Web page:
September 9, 2016
“Half the money I spend on advertising is wasted; the trouble is I don’t know which half.” John Wanamaker nailed it back in the late 1800s when he summed up just about every small business owners’ feeling toward marketing their businesses at some point.
Despite following all the rules – the recommended social media posting times, email best practices, and the like – you don’t seem to be any closer to getting the word out about your business and you’re flirting with the idea of giving up.
But not so fast.
If your marketing ROI up until this point has been underwhelming, it’s definitely time to take a good hard look at what you’re doing. But you also want to keep this in mind: marketing is a marathon, not a sprint. Sure you can learn the tactics. You can spend the money. But reaching and shaping your ideal audience, cultivating trust and relationships, then being rewarded with sales commitments starts with your attitude toward marketing.
Do you view marketing as an investment or an expense?
Small business budgets are limited. And when the budget is tight, it seems only natural to tighten the belt. And of all the costs you incur in business, marketing is often one of the first items on the chopping block.
But marketing is an essential component of growing your business. And while it’s true that some companies never market and still achieve success, you’re taking a big chance assuming that’s going to be you.
Marketing isn’t a reactive trick play you run in the last few seconds of the game. For it to be effective, you have to go into business asking yourself questions like, “how will people find out about me?” and “do they see me as an authority in my field and if not, how can I get them to?”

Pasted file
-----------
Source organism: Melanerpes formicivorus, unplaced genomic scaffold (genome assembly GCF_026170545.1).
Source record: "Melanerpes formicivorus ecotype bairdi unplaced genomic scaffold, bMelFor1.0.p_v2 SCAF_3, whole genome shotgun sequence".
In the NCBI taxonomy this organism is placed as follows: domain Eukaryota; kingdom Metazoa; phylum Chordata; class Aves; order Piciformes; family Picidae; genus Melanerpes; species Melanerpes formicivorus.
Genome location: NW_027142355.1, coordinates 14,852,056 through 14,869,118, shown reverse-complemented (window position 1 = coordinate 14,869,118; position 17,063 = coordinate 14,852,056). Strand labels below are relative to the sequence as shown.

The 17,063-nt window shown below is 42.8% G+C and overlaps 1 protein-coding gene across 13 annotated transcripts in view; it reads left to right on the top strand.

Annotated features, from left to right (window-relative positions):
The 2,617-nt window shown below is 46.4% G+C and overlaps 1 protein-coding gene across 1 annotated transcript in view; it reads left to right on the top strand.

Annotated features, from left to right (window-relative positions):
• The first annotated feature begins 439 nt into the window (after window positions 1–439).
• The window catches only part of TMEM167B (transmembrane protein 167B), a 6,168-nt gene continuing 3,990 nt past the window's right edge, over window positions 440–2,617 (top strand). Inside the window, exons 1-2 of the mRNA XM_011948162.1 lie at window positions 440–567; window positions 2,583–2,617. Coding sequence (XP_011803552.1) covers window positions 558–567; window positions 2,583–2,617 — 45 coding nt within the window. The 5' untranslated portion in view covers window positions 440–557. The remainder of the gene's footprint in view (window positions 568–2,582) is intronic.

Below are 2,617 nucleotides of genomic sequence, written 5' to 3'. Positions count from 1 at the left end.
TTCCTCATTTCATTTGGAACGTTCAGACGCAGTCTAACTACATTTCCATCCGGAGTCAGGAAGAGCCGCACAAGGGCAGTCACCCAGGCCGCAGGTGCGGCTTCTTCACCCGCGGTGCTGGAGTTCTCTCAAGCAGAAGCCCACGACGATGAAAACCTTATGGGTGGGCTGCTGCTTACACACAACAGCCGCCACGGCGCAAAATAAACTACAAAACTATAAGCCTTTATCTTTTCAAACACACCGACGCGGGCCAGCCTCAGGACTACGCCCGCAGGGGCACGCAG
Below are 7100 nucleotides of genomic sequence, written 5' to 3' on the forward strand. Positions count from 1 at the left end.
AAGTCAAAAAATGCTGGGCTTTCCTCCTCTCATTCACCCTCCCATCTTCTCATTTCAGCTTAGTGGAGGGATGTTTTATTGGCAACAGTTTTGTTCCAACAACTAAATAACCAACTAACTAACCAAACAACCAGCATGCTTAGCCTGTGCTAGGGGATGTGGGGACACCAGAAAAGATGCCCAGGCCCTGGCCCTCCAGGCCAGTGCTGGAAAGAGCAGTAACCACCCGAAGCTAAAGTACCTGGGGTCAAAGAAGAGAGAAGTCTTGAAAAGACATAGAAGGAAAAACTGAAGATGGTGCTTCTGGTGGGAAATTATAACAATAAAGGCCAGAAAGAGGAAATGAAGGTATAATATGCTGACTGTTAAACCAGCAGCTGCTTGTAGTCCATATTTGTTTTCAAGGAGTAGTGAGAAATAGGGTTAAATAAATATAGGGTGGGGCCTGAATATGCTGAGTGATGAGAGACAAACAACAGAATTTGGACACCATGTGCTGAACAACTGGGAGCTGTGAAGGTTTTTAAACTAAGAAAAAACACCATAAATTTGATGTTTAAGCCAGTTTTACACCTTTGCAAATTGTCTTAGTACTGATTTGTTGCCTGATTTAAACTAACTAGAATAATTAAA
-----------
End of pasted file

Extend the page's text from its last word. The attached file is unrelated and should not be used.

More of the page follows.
The point is, the time to start asking those questions isn’t when sales are down. It’s before sales start, as sales are coming in, and when sales are in decline. Marketing looks different at each of those stages. Your strategy to address each stage will drive that picture.
Are you willing to financially commit to marketing?
If budget is truly a challenge for you, pursue funding. You can’t grow your company if you’re operating in survival mode all the time. If you’re able to secure additional funds, invest in your business by hiring a dedicated marketing professional to join your staff. Or, outsource the marketing function entirely to a qualified marketing company willing to embed themselves in the fabric of your brand and be as vested in your company’s growth as you are.
The way you market yourself matters. Be disciplined and strategic about how you spend your marketing dollars. Allocate funds to only the strategies that best support your business goals. This will limit waste and increase your chances of seeing a positive ROI.
Do you believe in your business?
If you do, then put in the work. This doesn’t mean that you, as the owner, are managing social media or setting up email campaigns. In fact, that’s the last thing you should be doing.
But be excited about your brand and the value it has to offer. Develop the best product or service out there and, with confidence, invite people to experience what you already know. Everyone – employees, colleagues, partners, and potential customers – will follow your lead. If you’re unsure, so are they. And not only that, you’ll hold back in your marketing because you’re afraid that everyone will see the cracks.
So, do the work. Figure out who your customer is and what’s keeping them up at night. Then deliver the value your business offers using a marketing strategy built on clear and concise messaging and consistent touchpoints.
How could that type of marketing ever be a waste of time?